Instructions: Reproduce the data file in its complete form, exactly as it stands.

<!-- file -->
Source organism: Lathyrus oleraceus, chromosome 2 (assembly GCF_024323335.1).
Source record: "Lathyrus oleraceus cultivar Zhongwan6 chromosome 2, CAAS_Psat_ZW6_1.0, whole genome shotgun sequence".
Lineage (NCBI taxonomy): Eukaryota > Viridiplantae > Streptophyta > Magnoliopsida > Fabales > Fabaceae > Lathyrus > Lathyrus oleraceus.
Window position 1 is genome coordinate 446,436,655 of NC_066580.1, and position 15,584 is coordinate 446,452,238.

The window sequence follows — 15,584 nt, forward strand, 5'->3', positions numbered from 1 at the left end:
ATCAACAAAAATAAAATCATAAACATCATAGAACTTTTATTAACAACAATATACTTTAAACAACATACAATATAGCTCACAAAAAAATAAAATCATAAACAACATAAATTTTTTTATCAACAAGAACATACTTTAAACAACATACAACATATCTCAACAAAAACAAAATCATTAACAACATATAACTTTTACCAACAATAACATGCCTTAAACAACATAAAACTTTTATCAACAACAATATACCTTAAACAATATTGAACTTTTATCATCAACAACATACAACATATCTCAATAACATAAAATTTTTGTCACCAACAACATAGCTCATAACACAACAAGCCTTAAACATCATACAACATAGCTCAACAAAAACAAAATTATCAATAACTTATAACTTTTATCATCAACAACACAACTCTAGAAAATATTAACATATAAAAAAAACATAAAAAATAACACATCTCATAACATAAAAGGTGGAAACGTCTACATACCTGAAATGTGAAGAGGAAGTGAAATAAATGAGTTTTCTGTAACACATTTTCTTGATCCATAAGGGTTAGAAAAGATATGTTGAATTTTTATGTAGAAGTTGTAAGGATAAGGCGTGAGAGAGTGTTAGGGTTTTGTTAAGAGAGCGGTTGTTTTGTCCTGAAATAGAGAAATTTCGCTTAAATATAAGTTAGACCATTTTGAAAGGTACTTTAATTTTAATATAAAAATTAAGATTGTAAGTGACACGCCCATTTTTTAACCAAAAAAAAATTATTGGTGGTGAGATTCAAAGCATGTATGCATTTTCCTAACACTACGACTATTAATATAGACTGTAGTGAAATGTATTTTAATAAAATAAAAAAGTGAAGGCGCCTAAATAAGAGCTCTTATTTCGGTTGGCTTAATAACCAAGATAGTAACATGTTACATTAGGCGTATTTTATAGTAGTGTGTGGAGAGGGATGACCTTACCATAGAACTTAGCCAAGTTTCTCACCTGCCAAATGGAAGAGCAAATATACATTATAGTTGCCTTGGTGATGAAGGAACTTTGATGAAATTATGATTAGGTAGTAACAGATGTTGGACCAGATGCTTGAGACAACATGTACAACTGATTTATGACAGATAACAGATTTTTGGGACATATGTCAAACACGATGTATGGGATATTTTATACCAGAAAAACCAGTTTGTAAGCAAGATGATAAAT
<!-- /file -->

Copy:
Source organism: Lathyrus oleraceus, chromosome 2 (assembly GCF_024323335.1).
Source record: "Lathyrus oleraceus cultivar Zhongwan6 chromosome 2, CAAS_Psat_ZW6_1.0, whole genome shotgun sequence".
Lineage (NCBI taxonomy): Eukaryota > Viridiplantae > Streptophyta > Magnoliopsida > Fabales > Fabaceae > Lathyrus > Lathyrus oleraceus.
Window position 1 is genome coordinate 446,436,655 of NC_066580.1, and position 15,584 is coordinate 446,452,238.

The window sequence follows — 15,584 nt, forward strand, 5'->3', positions numbered from 1 at the left end:
ATCAACAAAAATAAAATCATAAACATCATAGAACTTTTATTAACAACAATATACTTTAAACAACATACAATATAGCTCACAAAAAAATAAAATCATAAACAACATAAATTTTTTTATCAACAAGAACATACTTTAAACAACATACAACATATCTCAACAAAAACAAAATCATTAACAACATATAACTTTTACCAACAATAACATGCCTTAAACAACATAAAACTTTTATCAACAACAATATACCTTAAACAATATTGAACTTTTATCATCAACAACATACAACATATCTCAATAACATAAAATTTTTGTCACCAACAACATAGCTCATAACACAACAAGCCTTAAACATCATACAACATAGCTCAACAAAAACAAAATTATCAATAACTTATAACTTTTATCATCAACAACACAACTCTAGAAAATATTAACATATAAAAAAAACATAAAAAATAACACATCTCATAACATAAAAGGTGGAAACGTCTACATACCTGAAATGTGAAGAGGAAGTGAAATAAATGAGTTTTCTGTAACACATTTTCTTGATCCATAAGGGTTAGAAAAGATATGTTGAATTTTTATGTAGAAGTTGTAAGGATAAGGCGTGAGAGAGTGTTAGGGTTTTGTTAAGAGAGCGGTTGTTTTGTCCTGAAATAGAGAAATTTCGCTTAAATATAAGTTAGACCATTTTGAAAGGTACTTTAATTTTAATATAAAAATTAAGATTGTAAGTGACACGCCCATTTTTTAACCAAAAAAAAATTATTGGTGGTGAGATTCAAAGCATGTATGCATTTTCCTAACACTACGACTATTAATATAGACTGTAGTGAAATGTATTTTAATAAAATAAAAAAGTGAAGGCGCCTAAATAAGAGCTCTTATTTCGGTTGGCTTAATAACCAAGATAGTAACATGTTACATTAGGCGTATTTTATAGTAGTGTGTGGAGAGGGATGACCTTACCATAGAACTTAGCCAAGTTTCTCACCTGCCAAATGGAAGAGCAAATATACATTATAGTTGCCTTGGTGATGAAGGAACTTTGATGAAATTATGATTAGGTAGTAACAGATGTTGGACCAGATGCTTGAGACAACATGTACAACTGATTTATGACAGATAACAGATTTTTGGGACATATGTCAAACACGATGTATGGGATATTTTATACCAGAAAAACCAGTTTGTAAGCAAGATGATAAAT